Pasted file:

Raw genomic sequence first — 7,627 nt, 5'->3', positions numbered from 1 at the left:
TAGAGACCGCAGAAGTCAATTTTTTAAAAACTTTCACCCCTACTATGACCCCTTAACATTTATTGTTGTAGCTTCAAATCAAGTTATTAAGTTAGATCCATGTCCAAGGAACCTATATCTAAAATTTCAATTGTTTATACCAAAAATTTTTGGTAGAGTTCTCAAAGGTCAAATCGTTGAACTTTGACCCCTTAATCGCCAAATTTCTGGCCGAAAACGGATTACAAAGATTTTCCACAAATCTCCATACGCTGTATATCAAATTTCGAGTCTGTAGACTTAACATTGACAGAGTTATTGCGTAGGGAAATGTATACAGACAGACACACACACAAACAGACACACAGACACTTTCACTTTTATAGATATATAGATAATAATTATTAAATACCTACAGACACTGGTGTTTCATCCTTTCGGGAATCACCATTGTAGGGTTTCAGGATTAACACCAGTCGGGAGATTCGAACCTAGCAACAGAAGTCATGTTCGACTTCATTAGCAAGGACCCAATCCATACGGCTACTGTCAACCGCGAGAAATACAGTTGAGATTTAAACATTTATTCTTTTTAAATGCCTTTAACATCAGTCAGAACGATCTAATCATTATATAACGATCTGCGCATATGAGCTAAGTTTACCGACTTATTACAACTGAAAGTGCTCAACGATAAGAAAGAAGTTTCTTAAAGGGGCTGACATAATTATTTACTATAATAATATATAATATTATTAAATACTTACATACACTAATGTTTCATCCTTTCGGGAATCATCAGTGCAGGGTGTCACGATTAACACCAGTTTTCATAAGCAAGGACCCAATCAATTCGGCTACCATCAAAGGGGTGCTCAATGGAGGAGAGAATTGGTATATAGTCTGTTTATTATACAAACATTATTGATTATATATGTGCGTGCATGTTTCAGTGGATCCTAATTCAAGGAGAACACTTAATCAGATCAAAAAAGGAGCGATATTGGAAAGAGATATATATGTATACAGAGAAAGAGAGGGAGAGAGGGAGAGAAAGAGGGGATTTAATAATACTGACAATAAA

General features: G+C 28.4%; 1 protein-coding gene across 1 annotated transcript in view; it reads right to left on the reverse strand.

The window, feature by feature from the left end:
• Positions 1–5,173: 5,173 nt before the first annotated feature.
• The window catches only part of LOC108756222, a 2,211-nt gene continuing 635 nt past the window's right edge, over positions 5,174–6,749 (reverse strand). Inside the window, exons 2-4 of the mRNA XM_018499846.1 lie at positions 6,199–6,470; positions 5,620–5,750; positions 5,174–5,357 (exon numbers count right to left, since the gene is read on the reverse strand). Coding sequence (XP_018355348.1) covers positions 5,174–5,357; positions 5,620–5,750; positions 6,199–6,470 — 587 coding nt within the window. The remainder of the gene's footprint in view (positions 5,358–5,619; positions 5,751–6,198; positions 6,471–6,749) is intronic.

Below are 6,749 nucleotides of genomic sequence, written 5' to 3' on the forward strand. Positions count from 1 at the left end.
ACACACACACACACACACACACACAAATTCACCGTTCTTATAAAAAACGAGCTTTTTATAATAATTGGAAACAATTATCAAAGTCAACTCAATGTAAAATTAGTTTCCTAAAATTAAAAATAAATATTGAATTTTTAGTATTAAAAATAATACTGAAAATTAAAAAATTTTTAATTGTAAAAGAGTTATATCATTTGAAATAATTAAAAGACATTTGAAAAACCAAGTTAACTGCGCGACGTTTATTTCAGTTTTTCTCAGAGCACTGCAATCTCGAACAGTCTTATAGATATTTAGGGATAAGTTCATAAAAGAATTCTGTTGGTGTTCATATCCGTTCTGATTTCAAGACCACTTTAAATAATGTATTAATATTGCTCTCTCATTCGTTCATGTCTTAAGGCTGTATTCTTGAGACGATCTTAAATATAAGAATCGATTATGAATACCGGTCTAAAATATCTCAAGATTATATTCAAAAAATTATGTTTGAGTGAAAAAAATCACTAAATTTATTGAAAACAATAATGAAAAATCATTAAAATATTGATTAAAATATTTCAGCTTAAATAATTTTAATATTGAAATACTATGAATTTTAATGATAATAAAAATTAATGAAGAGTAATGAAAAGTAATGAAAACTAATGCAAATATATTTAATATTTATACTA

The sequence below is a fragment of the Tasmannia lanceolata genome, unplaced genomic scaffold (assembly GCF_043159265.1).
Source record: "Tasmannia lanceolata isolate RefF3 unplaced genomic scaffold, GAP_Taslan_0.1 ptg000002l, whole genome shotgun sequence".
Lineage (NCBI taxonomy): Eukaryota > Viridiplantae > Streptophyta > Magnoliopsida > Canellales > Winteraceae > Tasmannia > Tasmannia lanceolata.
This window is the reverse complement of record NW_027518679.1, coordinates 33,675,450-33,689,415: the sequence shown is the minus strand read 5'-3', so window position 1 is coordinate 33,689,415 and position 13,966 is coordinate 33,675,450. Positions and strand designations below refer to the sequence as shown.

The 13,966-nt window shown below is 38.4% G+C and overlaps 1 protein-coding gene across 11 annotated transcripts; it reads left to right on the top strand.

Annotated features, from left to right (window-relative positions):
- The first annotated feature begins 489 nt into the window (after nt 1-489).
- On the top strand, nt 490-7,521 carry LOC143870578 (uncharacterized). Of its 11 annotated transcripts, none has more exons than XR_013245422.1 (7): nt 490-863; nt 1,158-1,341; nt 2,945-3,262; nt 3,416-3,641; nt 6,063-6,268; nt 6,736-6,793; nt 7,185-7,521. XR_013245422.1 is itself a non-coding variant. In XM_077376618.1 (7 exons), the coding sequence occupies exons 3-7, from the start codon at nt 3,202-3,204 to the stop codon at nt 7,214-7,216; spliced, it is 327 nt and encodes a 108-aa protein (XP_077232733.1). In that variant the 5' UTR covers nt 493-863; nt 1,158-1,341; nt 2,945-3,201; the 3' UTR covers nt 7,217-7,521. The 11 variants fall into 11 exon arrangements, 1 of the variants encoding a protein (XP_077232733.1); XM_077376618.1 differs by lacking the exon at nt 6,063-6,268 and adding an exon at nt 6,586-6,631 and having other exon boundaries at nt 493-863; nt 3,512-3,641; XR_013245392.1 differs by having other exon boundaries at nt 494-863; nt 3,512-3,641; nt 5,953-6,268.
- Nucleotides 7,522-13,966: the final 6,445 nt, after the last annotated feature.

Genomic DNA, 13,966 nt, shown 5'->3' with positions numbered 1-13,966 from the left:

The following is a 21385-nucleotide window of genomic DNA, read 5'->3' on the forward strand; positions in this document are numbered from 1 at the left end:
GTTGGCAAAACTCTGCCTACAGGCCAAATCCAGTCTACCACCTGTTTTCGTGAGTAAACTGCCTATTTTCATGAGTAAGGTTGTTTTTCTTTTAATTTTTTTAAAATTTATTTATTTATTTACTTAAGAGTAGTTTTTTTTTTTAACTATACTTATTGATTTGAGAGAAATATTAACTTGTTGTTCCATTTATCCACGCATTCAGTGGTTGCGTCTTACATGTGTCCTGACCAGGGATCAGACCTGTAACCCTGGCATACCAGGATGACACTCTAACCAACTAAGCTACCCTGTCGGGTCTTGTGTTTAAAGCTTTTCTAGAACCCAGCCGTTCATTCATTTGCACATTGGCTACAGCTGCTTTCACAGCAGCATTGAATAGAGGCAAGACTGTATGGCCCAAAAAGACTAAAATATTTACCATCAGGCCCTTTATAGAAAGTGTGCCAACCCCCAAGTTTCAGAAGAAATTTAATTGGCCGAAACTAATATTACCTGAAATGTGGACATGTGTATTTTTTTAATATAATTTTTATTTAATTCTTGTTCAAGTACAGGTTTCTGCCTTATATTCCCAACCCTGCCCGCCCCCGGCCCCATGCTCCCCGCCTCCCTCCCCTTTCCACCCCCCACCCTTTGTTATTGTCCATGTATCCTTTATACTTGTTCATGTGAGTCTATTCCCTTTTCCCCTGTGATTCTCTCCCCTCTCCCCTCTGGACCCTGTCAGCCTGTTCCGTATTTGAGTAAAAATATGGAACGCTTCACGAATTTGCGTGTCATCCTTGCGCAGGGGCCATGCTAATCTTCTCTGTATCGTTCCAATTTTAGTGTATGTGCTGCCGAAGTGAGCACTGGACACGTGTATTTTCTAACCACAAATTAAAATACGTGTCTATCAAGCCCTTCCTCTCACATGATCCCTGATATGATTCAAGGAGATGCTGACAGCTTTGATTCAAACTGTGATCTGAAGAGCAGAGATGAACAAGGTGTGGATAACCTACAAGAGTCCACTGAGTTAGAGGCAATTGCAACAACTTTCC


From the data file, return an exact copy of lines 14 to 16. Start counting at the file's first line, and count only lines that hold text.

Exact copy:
Annotated features, from left to right (window-relative positions):
- The first annotated feature begins 489 nt into the window (after nt 1-489).
- On the top strand, nt 490-7,521 carry LOC143870578 (uncharacterized). Of its 11 annotated transcripts, none has more exons than XR_013245422.1 (7): nt 490-863; nt 1,158-1,341; nt 2,945-3,262; nt 3,416-3,641; nt 6,063-6,268; nt 6,736-6,793; nt 7,185-7,521. XR_013245422.1 is itself a non-coding variant. In XM_077376618.1 (7 exons), the coding sequence occupies exons 3-7, from the start codon at nt 3,202-3,204 to the stop codon at nt 7,214-7,216; spliced, it is 327 nt and encodes a 108-aa protein (XP_077232733.1). In that variant the 5' UTR covers nt 493-863; nt 1,158-1,341; nt 2,945-3,201; the 3' UTR covers nt 7,217-7,521. The 11 variants fall into 11 exon arrangements, 1 of the variants encoding a protein (XP_077232733.1); XM_077376618.1 differs by lacking the exon at nt 6,063-6,268 and adding an exon at nt 6,586-6,631 and having other exon boundaries at nt 493-863; nt 3,512-3,641; XR_013245392.1 differs by having other exon boundaries at nt 494-863; nt 3,512-3,641; nt 5,953-6,268.